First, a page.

School has finally started here in Germany! And after taking another month of intensive German class, I still wasn’t ready for the German University system.

On Monday we all started class. Also on Monday registration for classes begins. So as an international student, I pretty much go to classes I want to take, talk to the teacher, and ask, “Hey, can I take your class?” that first week. So after struggling through explaining myself in German, asking the same questions over and over, and showing up in completely wrong classes, on Friday I finally figured out what classes I’m taking:

  • Energietechnik (Thermodynamics for Engineering and Energy Engineering)
  • Grundlagen der Fertigung (Basics of Manufacturing)
  • Flugantriebe (Flight Propulsion)
  • German Language Course B2
  • Intercultural Competence and Communication
  • Germany and the European Union History, Politics and Culture

And this all amounts to the equivalent of only 15 U.S. credits.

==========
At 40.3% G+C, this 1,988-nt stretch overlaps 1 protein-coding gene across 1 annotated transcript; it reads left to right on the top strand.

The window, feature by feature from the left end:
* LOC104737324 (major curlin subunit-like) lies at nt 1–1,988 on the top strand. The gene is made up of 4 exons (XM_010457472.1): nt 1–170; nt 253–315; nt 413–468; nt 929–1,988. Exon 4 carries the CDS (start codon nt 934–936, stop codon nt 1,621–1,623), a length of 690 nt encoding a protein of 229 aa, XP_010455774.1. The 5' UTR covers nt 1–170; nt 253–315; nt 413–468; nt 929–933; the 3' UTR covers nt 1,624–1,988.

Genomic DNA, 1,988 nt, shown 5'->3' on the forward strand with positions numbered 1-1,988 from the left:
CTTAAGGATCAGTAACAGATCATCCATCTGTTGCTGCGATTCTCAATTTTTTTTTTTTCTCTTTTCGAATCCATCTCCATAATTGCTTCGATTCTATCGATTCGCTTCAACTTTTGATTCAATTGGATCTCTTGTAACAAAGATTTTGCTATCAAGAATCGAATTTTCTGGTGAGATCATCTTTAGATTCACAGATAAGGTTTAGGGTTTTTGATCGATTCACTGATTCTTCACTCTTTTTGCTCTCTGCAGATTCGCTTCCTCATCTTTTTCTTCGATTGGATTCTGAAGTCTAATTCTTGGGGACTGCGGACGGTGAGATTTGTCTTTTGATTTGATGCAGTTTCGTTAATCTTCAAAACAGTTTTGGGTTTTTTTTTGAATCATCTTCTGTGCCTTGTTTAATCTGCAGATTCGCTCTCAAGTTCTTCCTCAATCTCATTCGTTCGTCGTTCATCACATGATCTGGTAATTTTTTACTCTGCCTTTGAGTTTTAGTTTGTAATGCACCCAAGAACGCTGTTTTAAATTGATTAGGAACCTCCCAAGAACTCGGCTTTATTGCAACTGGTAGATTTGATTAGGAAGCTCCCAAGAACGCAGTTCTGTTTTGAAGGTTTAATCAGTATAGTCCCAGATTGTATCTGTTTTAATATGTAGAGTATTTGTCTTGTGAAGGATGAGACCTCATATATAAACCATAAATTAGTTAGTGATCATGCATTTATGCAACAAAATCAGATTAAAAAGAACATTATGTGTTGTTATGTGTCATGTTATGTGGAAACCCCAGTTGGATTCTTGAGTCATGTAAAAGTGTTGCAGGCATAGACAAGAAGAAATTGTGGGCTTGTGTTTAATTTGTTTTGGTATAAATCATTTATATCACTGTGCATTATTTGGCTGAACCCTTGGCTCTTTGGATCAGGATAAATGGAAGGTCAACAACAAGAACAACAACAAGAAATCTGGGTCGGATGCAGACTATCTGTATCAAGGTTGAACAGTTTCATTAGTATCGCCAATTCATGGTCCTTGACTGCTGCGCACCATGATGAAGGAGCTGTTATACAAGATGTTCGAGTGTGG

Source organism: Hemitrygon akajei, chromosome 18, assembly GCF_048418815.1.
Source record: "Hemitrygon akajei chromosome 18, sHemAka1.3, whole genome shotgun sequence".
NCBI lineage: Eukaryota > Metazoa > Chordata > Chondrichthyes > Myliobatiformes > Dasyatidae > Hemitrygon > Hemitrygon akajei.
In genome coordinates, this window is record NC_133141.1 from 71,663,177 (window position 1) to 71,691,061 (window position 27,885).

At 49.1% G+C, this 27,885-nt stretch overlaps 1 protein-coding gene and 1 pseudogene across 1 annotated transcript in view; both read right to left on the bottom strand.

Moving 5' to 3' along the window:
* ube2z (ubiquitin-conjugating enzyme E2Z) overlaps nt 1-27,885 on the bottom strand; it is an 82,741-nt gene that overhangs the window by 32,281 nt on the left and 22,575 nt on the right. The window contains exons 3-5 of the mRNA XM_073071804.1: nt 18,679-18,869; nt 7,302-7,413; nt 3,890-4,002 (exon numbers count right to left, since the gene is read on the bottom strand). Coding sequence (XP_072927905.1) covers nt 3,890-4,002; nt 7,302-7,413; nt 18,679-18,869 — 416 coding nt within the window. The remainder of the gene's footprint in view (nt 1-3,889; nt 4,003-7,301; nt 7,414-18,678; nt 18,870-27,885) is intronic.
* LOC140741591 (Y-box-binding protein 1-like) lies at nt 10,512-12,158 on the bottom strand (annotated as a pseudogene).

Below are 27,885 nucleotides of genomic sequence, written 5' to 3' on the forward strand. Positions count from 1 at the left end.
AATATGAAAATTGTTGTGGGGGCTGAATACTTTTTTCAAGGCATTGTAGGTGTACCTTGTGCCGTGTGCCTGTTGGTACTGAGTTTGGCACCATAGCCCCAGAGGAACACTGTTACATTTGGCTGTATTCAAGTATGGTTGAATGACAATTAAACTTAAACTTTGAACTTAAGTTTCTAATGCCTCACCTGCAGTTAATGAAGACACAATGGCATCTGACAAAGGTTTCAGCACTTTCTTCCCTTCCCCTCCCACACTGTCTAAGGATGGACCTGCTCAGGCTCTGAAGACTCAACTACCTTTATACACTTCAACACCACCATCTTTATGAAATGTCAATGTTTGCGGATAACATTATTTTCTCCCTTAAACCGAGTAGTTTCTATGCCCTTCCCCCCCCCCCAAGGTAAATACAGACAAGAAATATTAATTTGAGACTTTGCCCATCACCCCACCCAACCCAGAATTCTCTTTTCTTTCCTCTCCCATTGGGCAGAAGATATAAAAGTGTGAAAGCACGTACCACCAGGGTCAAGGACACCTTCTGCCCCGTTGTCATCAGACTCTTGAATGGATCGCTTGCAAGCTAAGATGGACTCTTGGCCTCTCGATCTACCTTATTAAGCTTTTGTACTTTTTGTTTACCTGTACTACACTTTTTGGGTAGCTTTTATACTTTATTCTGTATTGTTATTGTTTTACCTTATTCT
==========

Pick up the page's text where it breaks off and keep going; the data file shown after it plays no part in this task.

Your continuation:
Anyway, back to how university classes in Germany (and in most of Europe) are completely different from those in the USA: The majors are something like a track system, where everyone in the same major takes the same classes, at the same times, with the same people, for all four years. This means that when registration begins on Monday and classes start on Monday, it is no problem for all of the students, because their major just sends them a schedule here are your classes: Ready, go! The second big difference is how long the classes are. They’re split into a lecture part and a module part. Seems normal until all the lectures for one week are on the same day, making for about 3- to 4-hour-long classes (except for two scheduled coffee breaks and one lunch break, precisely at 9:30 and 11:15 a.m.). Then some of the modules are offered right after the lecture, making for even longer classes. Others modules are labs offered on different days from the lectures, but I’m still trying to figure out how it all works.

In addition to new-student jitters, which are fueled by not knowing where to go or not understanding what people are saying, this tract system means that I don’t really fit in. I haven’t been taking the classes with my classmates for the past two years. I’m also the only girl of about 25 in two of my classes. This is almost normal coming from Mines, but still hard when you don’t understand half of what is going on. I just stick out like a sore thumb in most of my classes for now.

The classes I have with the other international students are more normal, maybe only because we all have no idea what is going on. Regardless, I’m going to enjoy taking classes with people from all over the world!